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Out Of Sight, Out Of Mind
She unlocked a small, barred room which was entirely empty except for a young girl who lay naked on a torn piece of blanket in the corner. Mrs. Gladwyn seized the nude girl by the hair and gave a sudden pull.
"Come on. Goon-child. It's the bench for you tonight. We've got a customer for your room."
The girl got numbly to her feet and was led off without protest. Mrs. Gladwyn put a wristlet around the girl's wrist and tied her to a long wooden bench. The girl lay down on the bench to spend the night in the middle of the drafty ward hall.
Mrs. Gladwyn got a bath towel, wet it, rolled it, and sneaked up behind the singing, excited Hilda. Quickly she whipped the towel around Hilda's neck, pulled it tight, and began to twist. "Now, me proud wench! To the 'strip' room." Punctuating her words with jerks and twists on the towel, she half pushed, half dragged Hilda to the room just emptied. Once in the room, she gave one final, tighter twist, and let Hilda fall to the floor unconscious.
Mrs. Gladwyn removed Hilda's single garment, took the piece of blanket from the room, slammed and locked the door.
"Now," she said, "I guess we'll have some peace and quiet around here for a while."
(Based on report 976)
Gordon was not very well educated, but he liked to acquire knowledge. That was one reason why he enjoyed his work in the mental hospital. There was so much to learn that was entirely new and different. Yet nobody seemed to know very much -- at least, no one had tried to pass much knowledge on to Gordon.
A psychiatric word-book which he had found in the ward office was his only clue to the jargon of the hospital. Gordon pored over it nearly every night as he worked on Ward 11. Every new word he heard or read, he looked up in his word-book.
Dr. James had used a long, new word that night when he made his rounds, and Gordon looked for it now -- so far without success. He was pretty sure it began with "s," so he decided to go through all the words beginning with "s" and see if he could find it that way. He didn't find what he was looking for, but he did run across another word he had been curious about: "seclusion."
Every night in his ward report he headed one column "in seclusion," and then listed the names of the ten or twelve men who were locked in rooms at the back end of the ward. He read the definition of seclusion:
"Seclusion -- state or fact of being secluded, isolated; a place of isolation, retirement, aloofness or privacy -- prescribed to provide non-stimulating environment to patients."
Gordon was still pondering this definition when he took up his flashlight and made the round of the ward. As usual, he found quite a hub-bub at the back of the ward. Gordon flashed his light into the "seclusion room" where Jones, Finestein, McCarthy and Alcowiecz were kept locked up together. They were fighting again, and it looked as if Finestein was pretty badly hurt.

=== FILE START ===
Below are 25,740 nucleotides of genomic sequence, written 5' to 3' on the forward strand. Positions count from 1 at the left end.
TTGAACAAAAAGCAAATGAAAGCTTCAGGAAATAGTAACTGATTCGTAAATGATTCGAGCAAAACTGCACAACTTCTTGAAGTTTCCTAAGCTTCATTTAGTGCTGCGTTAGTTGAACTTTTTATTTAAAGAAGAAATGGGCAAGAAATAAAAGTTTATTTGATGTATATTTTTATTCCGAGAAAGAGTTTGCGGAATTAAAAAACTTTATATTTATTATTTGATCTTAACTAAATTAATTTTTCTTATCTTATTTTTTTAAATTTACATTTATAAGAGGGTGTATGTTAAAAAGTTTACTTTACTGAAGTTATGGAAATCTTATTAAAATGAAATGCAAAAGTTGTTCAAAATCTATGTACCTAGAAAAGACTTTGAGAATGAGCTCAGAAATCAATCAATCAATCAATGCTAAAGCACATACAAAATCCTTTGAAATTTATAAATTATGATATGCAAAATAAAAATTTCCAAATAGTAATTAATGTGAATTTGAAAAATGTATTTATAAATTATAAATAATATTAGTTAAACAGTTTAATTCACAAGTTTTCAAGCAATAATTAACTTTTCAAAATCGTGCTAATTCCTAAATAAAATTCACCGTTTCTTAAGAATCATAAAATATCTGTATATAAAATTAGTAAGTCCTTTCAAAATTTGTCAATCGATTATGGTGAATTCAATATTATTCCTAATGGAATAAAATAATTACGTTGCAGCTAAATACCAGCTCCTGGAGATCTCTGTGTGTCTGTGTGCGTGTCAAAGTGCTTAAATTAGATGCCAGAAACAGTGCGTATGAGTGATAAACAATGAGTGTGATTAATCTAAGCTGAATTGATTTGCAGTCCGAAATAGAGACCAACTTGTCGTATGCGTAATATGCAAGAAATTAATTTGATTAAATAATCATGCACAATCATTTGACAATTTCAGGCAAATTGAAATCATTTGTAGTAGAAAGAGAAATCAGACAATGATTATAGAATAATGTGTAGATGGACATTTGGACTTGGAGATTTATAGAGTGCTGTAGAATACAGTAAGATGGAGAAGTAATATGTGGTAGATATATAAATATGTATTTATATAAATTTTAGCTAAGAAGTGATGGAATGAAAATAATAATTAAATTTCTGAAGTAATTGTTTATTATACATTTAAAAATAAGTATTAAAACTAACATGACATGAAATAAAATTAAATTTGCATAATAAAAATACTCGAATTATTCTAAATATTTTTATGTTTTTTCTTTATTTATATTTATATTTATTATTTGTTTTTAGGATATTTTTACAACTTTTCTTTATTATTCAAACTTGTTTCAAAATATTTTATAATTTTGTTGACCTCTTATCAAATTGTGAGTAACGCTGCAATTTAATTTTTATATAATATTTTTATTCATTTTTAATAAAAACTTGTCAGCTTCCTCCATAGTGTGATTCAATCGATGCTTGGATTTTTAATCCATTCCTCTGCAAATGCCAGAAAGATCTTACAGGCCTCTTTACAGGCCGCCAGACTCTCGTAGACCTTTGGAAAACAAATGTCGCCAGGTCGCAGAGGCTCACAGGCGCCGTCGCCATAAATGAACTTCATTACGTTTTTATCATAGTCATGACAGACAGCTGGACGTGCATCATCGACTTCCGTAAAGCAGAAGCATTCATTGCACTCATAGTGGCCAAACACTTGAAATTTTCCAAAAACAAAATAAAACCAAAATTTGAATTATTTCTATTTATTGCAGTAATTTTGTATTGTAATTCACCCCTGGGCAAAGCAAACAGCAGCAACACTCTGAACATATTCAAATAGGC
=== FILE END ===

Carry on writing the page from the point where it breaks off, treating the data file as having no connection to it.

Gordon banged on the door, told them to quiet down watched Alcowiecz thumb his nose at him, and McCarthy make an obscene gesture, and moved on. He knew it was against regulations to open any of the locked rooms when he was on duty alone at night. He also knew that there was no place else to put the men, even if he did go in and try to separate them. He went back to the office and looked in the word-book again.
When he was writing his report that night, Gordon paused over the heading for the column "in seclusion." He was fundamentally honest, and he wanted his work to be accurate. He reread the definition and decided that it wasn't accurate to say that those men in the back room were in seclusion. There was nothing "isolated" or "private" about them. They were collected -- collected? That began to make sense.
Gordon wrote firmly at the head of the column:
"In Collusion:" And then he listed Jones, Finestein, McCarthy, Alcowiecz, and others.
(Based on report 1272)
Bradley and Stevens, the attendants on Ward D, were preparing a body for the morgue.
"Five days ago, this fellow was up and healthy," Slovene remarked to Bradley. Bradley was the charge attendant.
"Yep. He died pretty young."
"Aren't you worried at all about why he died?"
"Why should I be? We lose lots of patients this way up here."
"But this fellow was only twenty-five years old, and strong as an ox." He hesitated. "That record of sedation you gave him is clear enough evidence of why he died."
Stevens had noted that the patient had been given over 90 grains of sodium phenobarbital in a little more than a hundred hours -- and the record had not mentioned the usual overdose and the additional hyoscine he knew Bradley was in the habit of giving.
"That's nothing against me. The record only shows that I carried out doctor's orders."
It was true that the doctor had left a standing order for 3 grains of sodium phenobarbital every four hours, p.r.n. (when the occasion arises). That left it up to the attendant to give injections whenever he wanted to, so long as it wasn't more frequently than every four hours.